These five people will help select Denver’s next police and sheriff watchdog

Mayor Hancock chose two of them and will decide who to nominate — but Denver City Council must approve.

Terrance Roberts leads protesters in chants calling for an end to police violence on the steps of the Colorado State Capitol in Denver, July 19, 2020.

Terrance Roberts leads protesters in chants calling for an end to police violence on the steps of the Colorado State Capitol in Denver, July 19, 2020.

Kevin Mohatt
staff photos

The Hancock administration on Thursday announced who will select the candidates for the city’s next independent monitor, a civilian position that watchdogs the police and sheriff departments.

The Office of the Independent Monitor needs a new leader since Nick Mitchell resigned in January to oversee reform at Los Angeles County’s jail system. Greg Crittenden, his former deputy, has acted as the independent monitor since Mitchell’s departure.

By law, a group of five people must come up with up to three candidates. These are the people who will make up the committee:

  • Al Gardner, chair of the Citizen Oversight Board, which oversees the work of the independent monitor and helps shape policy related to law enforcement. City law dictates his presence on the committee.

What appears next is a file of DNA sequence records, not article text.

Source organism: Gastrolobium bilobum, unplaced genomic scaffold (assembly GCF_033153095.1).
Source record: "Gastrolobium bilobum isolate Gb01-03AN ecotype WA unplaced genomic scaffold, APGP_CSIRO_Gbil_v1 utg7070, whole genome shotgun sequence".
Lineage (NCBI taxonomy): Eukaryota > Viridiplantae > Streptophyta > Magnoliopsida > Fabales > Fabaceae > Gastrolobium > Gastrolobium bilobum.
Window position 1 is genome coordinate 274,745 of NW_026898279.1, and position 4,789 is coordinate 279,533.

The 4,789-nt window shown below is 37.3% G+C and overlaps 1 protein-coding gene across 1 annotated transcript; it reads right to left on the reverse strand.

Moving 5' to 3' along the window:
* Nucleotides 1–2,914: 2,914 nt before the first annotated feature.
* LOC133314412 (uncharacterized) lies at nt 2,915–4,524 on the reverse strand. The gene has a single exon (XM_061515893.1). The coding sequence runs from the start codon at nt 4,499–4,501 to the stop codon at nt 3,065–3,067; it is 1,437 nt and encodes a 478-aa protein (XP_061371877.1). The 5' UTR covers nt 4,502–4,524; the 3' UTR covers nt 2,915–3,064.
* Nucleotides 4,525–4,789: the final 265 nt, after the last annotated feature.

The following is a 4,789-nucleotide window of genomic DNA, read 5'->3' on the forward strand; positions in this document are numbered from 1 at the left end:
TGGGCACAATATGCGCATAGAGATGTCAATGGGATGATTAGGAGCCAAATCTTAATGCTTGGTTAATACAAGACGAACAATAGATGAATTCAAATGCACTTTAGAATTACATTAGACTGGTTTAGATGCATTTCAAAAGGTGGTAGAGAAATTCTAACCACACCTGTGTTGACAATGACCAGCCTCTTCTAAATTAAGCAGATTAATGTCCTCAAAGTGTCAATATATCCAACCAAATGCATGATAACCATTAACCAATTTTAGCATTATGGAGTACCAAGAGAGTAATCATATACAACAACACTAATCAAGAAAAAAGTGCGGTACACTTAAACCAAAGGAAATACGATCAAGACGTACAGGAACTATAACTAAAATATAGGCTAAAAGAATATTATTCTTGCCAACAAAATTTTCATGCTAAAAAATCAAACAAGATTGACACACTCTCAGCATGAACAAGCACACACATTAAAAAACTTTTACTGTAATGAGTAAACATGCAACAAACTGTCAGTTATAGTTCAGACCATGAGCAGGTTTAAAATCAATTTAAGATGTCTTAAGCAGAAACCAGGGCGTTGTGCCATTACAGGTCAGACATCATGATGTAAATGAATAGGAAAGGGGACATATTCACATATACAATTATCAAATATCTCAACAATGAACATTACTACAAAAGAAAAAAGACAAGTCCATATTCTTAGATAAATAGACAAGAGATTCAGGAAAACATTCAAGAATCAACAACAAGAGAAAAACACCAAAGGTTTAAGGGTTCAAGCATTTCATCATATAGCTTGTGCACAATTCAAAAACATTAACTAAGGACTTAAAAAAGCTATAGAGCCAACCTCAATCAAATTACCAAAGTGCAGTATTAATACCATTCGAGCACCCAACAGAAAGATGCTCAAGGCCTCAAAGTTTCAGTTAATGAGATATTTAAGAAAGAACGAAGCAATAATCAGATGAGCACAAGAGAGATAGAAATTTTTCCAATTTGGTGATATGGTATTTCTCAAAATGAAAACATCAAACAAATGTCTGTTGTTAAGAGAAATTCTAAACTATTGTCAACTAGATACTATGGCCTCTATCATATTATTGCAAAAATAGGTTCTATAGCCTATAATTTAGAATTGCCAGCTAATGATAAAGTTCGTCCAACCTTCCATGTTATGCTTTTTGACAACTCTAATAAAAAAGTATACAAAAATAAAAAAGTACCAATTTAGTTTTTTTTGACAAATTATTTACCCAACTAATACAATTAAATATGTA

• Karen Niparko, executive director of the Office of Human Resources. Her role is also guaranteed by city law.
  • City Councilmember Jamie Torres, who represents a chunk of west Denver. City Council President Stacie Gilmore asked her to join the committee.
  • Retired Denver County Court Judge Claudia Jordan. Hancock appointed her.
  • Brian Corr, executive secretary for the Police Review & Advisory Board in Cambridge, Massachusetts, and former president of the National Association for Civilian Oversight of Law Enforcement. Corr was also appointed by Hancock.

The committee will run a public input process and hand up to three candidates to Mayor Hancock, who will nominate one. Denver City Council will vote on his selection.

In a prepared statement, Gilmore framed the process as a means to repel racism from the city’s policing and jailing systems.

“We have heard our Denver community and their strong desire to ensure we have diversity and representation, while re-framing public safety from an anti-racist lens,” Gilmore said. “As we move forward, we must find an authentic leader who will hold our safety departments accountable and provide a voice for all of our communities.”

Advocates for criminal justice reform say Mitchell’s shoes are huge ones to fill. In an exit interview, Mitchell told Denverite that whoever steps in should look to strengthen the office as scrutiny of policing and jailing increases citywide and nationally.

Mayor Hancock, who had more control over the committee’s makeup than any one person, said the group “will bring a diverse perspective to finding the next independent monitor.”

“Finding a dynamic leader who will help to reinforce transparency, accountability and public confidence in our safety departments has never been more critical, but I have every confidence they will find that leader,” Hancock said in a prepared statement.

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